- Jana Wheeler
All About Massage Cupping (and is it for you?)
Massage cupping, or just ‘cupping’ crops up in the news and celebrity pages every now and again, as there are some well-known fans of this treatment, which is based on Traditional Chinese Medicine (TCM) techniques.
It’s a massage technique that’s becoming popular in spas and clinics over the country, and it’s one that can be really great for your overall health. Its popularity peaked after Michael Phelps won a gold medal in 2016, and pictures of his arms and shoulders full of cupping marks made it all over the news.
So, what exactly is massage cupping?
It’s a healing therapy which was developed thousands of years ago, and involves placing glass, bamboo, silicone or plastic jars onto your skin, creating a vacuum which sucks the tissue underneath into the jar. The suction is designed to help boost circulation, relieve pain, and help to stimulate removal of toxins.
Despite having the word ‘massage’ in its name, it’s actually the opposite of normal massage. In traditional massage, a therapist will apply different types of pressure to your muscles and connective tissues. With cupping, the therapist uses suction instead, which pulls skin, muscles and tissues upwards.
What happens during a massage cupping treatment?
Cupping works well on fleshier areas of the body so it’s common for a treatment to involve the back. It’s supposed to be pleasant and relaxing so you shouldn’t feel any discomfort. As the cup is placed on your body, you may feel a tightening sensation, but if you do start to feel any discomfort at all, your therapist will move the cups around elsewhere. Depending on the reason for your treatment, the cups are left in place for varying amounts of time. A cupping treatment is unique to your needs on the day you have it, so your ‘routine’ may well change as different health needs arise.
After a cupping session, your skin may turn red, purple or blue – it depends on the circulation and how your tissue is built up. This is actually a histamine response, not just a “regular” bruise, and is part of the natural healing response. It usually only lasts a few days but it can last longer, even up to a few weeks for some people, but it shouldn’t hurt. Once the marks have disappeared, you can have another session, until the health issue you’ve been treating is resolved.
Are there different types of massage cupping?
Yes, there are a few different methods, but the two you’ll be most likely to come across are fixed cupping and moving cupping.
In fixed cupping, the cups are placed on one area of your body and not moved once they are in place.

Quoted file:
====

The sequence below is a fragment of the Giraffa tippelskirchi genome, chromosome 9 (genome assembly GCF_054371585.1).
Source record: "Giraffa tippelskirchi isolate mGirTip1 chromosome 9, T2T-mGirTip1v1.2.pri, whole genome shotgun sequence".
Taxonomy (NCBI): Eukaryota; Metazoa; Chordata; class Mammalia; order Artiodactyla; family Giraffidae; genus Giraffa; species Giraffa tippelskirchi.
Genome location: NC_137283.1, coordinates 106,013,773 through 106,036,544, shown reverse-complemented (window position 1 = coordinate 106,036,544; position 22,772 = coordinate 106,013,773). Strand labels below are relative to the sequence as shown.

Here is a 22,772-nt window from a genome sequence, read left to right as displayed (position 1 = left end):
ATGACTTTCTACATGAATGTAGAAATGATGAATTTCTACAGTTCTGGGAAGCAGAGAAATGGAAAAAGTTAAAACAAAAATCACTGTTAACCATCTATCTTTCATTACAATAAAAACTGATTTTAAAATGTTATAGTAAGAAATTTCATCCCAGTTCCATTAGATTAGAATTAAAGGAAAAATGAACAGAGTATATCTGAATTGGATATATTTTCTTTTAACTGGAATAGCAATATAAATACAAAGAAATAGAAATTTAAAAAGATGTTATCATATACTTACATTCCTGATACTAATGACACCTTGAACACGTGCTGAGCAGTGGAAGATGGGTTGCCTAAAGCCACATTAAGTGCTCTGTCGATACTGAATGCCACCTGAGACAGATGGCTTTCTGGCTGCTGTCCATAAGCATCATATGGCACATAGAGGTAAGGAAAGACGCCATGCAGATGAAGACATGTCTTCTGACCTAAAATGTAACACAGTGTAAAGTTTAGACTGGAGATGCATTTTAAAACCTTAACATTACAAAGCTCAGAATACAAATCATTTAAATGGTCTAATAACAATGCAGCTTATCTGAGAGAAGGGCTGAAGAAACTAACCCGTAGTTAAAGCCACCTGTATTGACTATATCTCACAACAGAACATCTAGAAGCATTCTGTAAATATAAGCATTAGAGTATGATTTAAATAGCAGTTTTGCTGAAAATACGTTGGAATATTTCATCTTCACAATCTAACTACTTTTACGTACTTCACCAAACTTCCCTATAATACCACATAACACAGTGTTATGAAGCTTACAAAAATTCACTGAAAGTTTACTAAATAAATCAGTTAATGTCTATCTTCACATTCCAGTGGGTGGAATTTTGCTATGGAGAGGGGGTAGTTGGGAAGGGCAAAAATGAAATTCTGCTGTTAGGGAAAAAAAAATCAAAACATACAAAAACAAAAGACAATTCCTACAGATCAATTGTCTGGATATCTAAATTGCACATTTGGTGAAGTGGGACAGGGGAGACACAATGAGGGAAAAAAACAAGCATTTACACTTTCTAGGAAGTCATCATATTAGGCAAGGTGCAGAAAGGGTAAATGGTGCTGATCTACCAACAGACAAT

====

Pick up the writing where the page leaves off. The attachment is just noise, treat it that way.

Moving cupping has more of a massage element as the therapist will use massage oil or cream along with the cups, placing the cups over the areas to be treated and then sliding them around – this type of session is often used for a back treatment.
What's the point of cupping?
If you imagine a muscle knot as fibers that are stuck together, there are several ways to loosen that up. A “regular” massage breaks up the tissue by putting pressure ON that spot. Cupping does the opposite – it pulls the tissue apart and creates space between the layers. One advantage is that cupping can be used on areas that would otherwise not be safe to put pressure on, like on top of the spine.
Cupping has also been used for:
• Stress and/or anxiety
• Pain – especially back pain
• Colds and flu
• Muscle aches and pains
Note: This is a list of areas cupping has been used for – which is not the same as scientific proof that it is an effective treatment. Studies focus mostly on pain and muscle tension, with some hopeful results especially in the rehab and athletic sector. It should not be used instead of medical treatment for anything.
So how do I know if cupping is right for me?
Honestly: Just try it out! It’s very common to not get cupping done on the whole body, but only as a “spot treatment”. You can try it just on the back, the shoulders, the legs… and if it feels uncomfortable, just let your therapist know and they’ll remove the cups and switch back to a more “regular” massage. And leaving the cups on one part of the body while the therapist works on a different area doesn’t really use up much time – so you don’t have to worry about “wasting” precious session time on a treatment that you’re not sure about. So far, there are no side effects anyone knows about (as long as you speak up as soon as you feel discomfort), so if you have an issue that’s tough to resolve, or you’re simply curious, you’re not risking anything.
Just ask at your next appointment. In this office, there’s no extra charge. Obviously, if you go somewhere else that does cupping, check with them prior to scheduling. 😊